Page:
Happy Reading!

Monday, July 21, 2014

Tropical Salad

Since its Ramadan, Fox started airing a lot of Master Chef Australia episodes as well as other cooking TV shows (that are no where near as good). I remember one day I was too tired to do anything so I just laid down onto the sofa and flicked through the channels. Nothing interesting was on. But then I saw Master Chef and it was the only decent-looking thing among the rest of the TV crap. 

I really enjoyed that episode I saw. It was one of the firsts of that season. Ever since I have been watching it everyday. I would be upset if I missed out on an episode or if I person I was rooting for left the show. 

The salad I present today is inspired from Vern one of the contestants of Master Chef, whom sadly was eliminated. What I really like about him is that he is never afraid of taking risks and cooking something un-expected. Sometimes it would work and other times it wont, but that is the beauty of it. Once you whip up that delicious peculiar dish it captures people and you yourself have made something that others wouldn't think of. It makes you proud and happy.

Here is how this salad was created: I was hungry, I ate a lot of junk food so I wanted to eat something healthy- preferably some greens because I didn't have any for futoor. I only had a little lettuce left and I didn't want to have tomatoes in my salad. I don't know why I thought the orange would make a great companion for the lettuce and that's how it started. The rest of the ingredients I chose to be complementary to the orange. As well as, I wanted to incorporate different textures and flavors to balance the dish (terms I have heard multiple times on the show, as it what they look for to make a dish perfect). You get the sweetness of the orange, the crunchy-saltiness of the nut, the creaminess of the cheese and the balancing element: the lettuce along with the sour/sweet easy-to-make dressing.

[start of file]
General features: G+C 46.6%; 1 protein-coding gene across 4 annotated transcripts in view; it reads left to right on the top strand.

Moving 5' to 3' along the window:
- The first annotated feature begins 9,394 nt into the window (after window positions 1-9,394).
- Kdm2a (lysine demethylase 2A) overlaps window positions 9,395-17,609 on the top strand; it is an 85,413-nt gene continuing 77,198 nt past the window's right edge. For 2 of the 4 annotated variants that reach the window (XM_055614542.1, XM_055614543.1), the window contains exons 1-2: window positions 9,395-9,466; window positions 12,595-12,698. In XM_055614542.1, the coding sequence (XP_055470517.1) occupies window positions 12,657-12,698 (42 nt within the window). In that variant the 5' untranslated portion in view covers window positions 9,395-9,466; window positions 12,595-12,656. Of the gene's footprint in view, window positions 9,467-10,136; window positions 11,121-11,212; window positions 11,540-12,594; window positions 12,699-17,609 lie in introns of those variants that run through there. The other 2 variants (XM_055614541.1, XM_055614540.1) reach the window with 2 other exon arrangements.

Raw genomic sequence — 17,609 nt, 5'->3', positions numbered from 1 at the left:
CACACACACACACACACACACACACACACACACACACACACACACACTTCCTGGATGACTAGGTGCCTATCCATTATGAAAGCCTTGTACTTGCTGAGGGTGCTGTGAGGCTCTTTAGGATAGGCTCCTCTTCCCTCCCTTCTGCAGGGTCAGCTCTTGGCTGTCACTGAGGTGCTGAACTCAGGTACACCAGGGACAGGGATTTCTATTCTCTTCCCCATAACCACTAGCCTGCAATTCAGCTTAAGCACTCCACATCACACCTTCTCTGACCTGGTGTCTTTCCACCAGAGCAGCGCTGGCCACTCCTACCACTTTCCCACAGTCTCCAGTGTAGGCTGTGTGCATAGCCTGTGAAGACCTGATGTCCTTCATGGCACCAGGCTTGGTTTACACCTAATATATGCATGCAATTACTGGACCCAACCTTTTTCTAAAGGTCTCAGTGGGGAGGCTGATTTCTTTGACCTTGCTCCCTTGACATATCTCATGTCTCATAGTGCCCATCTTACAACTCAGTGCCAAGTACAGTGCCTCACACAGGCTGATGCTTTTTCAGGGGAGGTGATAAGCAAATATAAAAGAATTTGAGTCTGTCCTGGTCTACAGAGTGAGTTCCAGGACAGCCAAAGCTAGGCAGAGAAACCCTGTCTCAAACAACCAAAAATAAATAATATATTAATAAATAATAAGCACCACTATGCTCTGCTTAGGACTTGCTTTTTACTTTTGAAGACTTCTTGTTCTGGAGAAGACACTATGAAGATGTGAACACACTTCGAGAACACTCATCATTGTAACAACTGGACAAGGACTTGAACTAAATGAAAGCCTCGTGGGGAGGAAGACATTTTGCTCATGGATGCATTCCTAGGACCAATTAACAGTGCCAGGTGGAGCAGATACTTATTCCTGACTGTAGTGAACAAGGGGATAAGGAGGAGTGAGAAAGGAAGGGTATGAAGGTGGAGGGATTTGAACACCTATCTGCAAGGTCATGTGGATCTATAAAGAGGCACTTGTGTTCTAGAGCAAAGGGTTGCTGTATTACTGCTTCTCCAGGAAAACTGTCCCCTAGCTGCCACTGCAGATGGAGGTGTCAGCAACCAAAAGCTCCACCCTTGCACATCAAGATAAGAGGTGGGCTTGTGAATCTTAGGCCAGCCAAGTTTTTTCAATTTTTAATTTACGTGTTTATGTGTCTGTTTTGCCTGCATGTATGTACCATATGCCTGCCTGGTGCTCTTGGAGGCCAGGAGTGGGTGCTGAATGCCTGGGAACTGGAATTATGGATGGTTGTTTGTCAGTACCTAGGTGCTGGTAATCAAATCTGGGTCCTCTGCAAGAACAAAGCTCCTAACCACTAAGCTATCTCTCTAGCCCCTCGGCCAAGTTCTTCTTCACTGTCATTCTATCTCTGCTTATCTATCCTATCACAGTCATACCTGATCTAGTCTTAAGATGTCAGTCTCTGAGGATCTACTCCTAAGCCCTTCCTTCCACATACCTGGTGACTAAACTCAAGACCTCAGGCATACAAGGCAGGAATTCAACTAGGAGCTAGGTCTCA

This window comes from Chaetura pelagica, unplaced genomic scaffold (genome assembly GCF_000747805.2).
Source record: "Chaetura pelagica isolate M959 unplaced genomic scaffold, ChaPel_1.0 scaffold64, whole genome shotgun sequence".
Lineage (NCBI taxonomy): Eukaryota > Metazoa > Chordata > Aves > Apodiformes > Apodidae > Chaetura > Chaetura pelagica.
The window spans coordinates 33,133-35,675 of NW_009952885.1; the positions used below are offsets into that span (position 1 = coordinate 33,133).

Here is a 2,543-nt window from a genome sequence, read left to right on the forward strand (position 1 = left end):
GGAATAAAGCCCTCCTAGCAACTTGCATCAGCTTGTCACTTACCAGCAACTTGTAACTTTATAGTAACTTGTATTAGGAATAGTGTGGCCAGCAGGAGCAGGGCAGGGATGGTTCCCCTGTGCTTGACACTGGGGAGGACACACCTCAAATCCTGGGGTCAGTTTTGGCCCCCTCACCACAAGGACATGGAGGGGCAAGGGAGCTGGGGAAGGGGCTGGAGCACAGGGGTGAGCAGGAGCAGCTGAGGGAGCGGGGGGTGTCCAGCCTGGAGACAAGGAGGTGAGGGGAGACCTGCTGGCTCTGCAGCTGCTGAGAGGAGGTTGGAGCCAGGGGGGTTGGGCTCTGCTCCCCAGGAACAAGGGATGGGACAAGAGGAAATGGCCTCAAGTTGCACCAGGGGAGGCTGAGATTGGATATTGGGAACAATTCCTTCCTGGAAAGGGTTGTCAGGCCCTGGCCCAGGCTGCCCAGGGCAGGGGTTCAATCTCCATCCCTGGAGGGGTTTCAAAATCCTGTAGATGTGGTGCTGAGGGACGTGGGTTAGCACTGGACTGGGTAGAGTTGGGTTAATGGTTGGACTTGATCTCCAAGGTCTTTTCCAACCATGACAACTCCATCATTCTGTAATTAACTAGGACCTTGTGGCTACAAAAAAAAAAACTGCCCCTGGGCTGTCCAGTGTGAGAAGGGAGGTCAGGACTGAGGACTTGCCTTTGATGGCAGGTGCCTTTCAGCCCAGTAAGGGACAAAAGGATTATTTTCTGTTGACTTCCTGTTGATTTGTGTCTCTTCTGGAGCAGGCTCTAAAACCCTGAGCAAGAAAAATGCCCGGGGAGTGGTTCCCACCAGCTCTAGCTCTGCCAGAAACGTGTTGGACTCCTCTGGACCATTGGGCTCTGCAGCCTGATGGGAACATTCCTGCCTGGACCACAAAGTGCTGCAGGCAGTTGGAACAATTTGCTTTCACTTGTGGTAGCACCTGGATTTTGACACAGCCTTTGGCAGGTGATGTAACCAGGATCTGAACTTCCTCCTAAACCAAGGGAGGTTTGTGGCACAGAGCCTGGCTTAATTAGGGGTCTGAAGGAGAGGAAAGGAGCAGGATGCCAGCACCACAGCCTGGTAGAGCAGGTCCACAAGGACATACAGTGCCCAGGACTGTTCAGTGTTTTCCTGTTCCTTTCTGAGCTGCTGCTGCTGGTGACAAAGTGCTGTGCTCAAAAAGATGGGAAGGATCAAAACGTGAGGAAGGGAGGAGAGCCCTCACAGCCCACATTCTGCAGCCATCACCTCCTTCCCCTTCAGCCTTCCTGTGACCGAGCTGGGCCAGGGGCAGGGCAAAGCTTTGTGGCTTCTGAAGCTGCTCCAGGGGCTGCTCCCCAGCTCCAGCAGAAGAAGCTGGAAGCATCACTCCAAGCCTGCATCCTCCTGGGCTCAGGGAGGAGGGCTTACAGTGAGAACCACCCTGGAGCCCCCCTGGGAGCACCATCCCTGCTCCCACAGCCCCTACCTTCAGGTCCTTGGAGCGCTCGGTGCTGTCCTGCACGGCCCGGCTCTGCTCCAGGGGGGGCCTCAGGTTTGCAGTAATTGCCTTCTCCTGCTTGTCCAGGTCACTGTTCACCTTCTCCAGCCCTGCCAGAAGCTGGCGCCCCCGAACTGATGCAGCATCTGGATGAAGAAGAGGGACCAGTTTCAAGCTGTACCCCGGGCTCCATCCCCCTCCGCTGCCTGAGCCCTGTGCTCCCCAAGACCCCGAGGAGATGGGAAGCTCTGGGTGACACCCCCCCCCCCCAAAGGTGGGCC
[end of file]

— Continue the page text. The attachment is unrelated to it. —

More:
I know the picture quality is bad and its dark, but I promise it looked nicer. I didn't have time to take proper pictures because my sister wanted to try it before heading out and I was hungry.

-Nut: I don't know what its called, its like a mini almond that tastes salty with tinges of sweet. Let me know what its called, you can use any type of nut you have
-Kiri cheese

-Thick pomegranate extract
-Balsamic vinegar 
-Olive oil

Its very simple :-) For 1 table spoon of pomegranate extract you add 2 table spoons of balsamic vinegar and 2 table spoons of olive oil. Just add as much as you require but make sure the olive oil and balsamic vinegar is double the amount of pomegranate extract. Also add a dash of water so that it would make it easier for the dressing to be poured. If you don't like it very sour add more olive oil and less vinegar.

and Voila!
I will sure be making this salad more often. I look forward to creating more salads using other fruits and less usual components than what I would typically use. 

Until next time,

Wednesday, July 16, 2014

Rory Gilmore's Book List

Picture from Google

I used to watch Gilmore Girls a lot and I remember just falling in love with Rory. Everything about her personality just makes me love her even more. Today I came across a blog that mentions her reading challenge, I am not going to make the challenge but I thought it would be nice to see how many books we both have read. 

This list basically shows the books she was seen reading or that she had mentioned throughout the show.

List is taken from this blog:
  1. 1984 by George Orwell
  2. The Adventures of Huckleberry Finn by Mark Twain
  3. Alice in Wonderland by Lewis Carroll 
  4. The Amazing Adventures of Kavalier & Clay by Michael Chabon
  5. An American Tragedy by Theodore Dreiser
  6. Angela’s Ashes by Frank McCourt
  7. Anna Karenina by Leo Tolstoy
  8. Anne Frank: The Diary of a Young Girl by Anne Frank
  9. Archidamian War by Donald Kagan
  10. The Art of Fiction by Henry James
  11. The Art of War by Sun Tzu
  12. As I Lay Dying by William Faulkner
  13. Atonement by Ian McEwan
  14. Autobiography of a Face by Lucy Grealy
  15. The Awakening by Kate Chopin
  16. Babe by Dick King-Smith
  17. Backlash: The Undeclared War Against American Women by Susan Faludi
  18. Balzac and the Little Chinese Seamstress by Dai Sijie
  19. Bel Canto by Ann Patchett
  20. The Bell Jar by Sylvia Plath 
  21. Beloved by Toni Morrison
  22. Beowulf: A New Verse Translation by Seamus Heaney
  23. The Bhagava Gita
  24. The Bielski Brothers: The True Story of Three Men Who Defied the Nazis, Built a Village in the Forest, and Saved 1,200 Jews by Peter Duffy
  25. Bitch in Praise of Difficult Women by Elizabeth Wurtzel
  26. A Bolt from the Blue and Other Essays by Mary McCarthy
  27. Brave New World by Aldous Huxley
  28. Brick Lane by Monica Ali
  29. Bridgadoon by Alan Jay Lerner
  30. Candide by Voltaire 
  31. The Canterbury Tales by Chaucer
  32. Carrie by Stephen King
  33. Catch-22 by Joseph Heller
  34. The Catcher in the Rye by J. D. Salinger 
  35. Charlotte’s Web by E. B. White
  36. The Children’s Hour by Lillian Hellman